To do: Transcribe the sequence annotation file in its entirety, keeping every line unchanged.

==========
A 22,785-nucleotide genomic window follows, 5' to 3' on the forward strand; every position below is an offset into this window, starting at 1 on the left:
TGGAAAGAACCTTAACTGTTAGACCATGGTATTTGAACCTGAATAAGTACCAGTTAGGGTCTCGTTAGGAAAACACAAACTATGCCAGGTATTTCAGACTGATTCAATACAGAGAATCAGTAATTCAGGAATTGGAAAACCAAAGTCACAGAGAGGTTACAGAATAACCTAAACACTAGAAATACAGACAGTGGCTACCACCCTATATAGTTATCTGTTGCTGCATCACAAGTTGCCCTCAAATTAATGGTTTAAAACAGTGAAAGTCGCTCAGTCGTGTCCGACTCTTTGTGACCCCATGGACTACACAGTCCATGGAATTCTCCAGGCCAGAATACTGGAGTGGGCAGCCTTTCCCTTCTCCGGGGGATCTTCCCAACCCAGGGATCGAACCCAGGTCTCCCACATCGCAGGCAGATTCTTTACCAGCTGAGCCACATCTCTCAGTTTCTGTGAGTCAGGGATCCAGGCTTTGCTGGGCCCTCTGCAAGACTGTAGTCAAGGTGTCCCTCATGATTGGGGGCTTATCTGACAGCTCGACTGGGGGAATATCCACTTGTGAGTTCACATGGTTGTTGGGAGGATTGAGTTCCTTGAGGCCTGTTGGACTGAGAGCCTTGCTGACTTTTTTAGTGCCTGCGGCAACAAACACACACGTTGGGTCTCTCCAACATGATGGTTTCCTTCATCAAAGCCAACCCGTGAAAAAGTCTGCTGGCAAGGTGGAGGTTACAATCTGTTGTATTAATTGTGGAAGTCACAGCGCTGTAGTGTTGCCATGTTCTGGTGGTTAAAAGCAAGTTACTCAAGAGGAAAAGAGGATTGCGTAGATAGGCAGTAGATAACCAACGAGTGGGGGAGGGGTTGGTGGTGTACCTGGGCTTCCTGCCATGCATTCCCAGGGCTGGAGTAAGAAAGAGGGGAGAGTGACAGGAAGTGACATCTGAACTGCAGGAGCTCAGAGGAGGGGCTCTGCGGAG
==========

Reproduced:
A 22,785-nucleotide genomic window follows, 5' to 3' on the forward strand; every position below is an offset into this window, starting at 1 on the left:
TGGAAAGAACCTTAACTGTTAGACCATGGTATTTGAACCTGAATAAGTACCAGTTAGGGTCTCGTTAGGAAAACACAAACTATGCCAGGTATTTCAGACTGATTCAATACAGAGAATCAGTAATTCAGGAATTGGAAAACCAAAGTCACAGAGAGGTTACAGAATAACCTAAACACTAGAAATACAGACAGTGGCTACCACCCTATATAGTTATCTGTTGCTGCATCACAAGTTGCCCTCAAATTAATGGTTTAAAACAGTGAAAGTCGCTCAGTCGTGTCCGACTCTTTGTGACCCCATGGACTACACAGTCCATGGAATTCTCCAGGCCAGAATACTGGAGTGGGCAGCCTTTCCCTTCTCCGGGGGATCTTCCCAACCCAGGGATCGAACCCAGGTCTCCCACATCGCAGGCAGATTCTTTACCAGCTGAGCCACATCTCTCAGTTTCTGTGAGTCAGGGATCCAGGCTTTGCTGGGCCCTCTGCAAGACTGTAGTCAAGGTGTCCCTCATGATTGGGGGCTTATCTGACAGCTCGACTGGGGGAATATCCACTTGTGAGTTCACATGGTTGTTGGGAGGATTGAGTTCCTTGAGGCCTGTTGGACTGAGAGCCTTGCTGACTTTTTTAGTGCCTGCGGCAACAAACACACACGTTGGGTCTCTCCAACATGATGGTTTCCTTCATCAAAGCCAACCCGTGAAAAAGTCTGCTGGCAAGGTGGAGGTTACAATCTGTTGTATTAATTGTGGAAGTCACAGCGCTGTAGTGTTGCCATGTTCTGGTGGTTAAAAGCAAGTTACTCAAGAGGAAAAGAGGATTGCGTAGATAGGCAGTAGATAACCAACGAGTGGGGGAGGGGTTGGTGGTGTACCTGGGCTTCCTGCCATGCATTCCCAGGGCTGGAGTAAGAAAGAGGGGAGAGTGACAGGAAGTGACATCTGAACTGCAGGAGCTCAGAGGAGGGGCTCTGCGGAG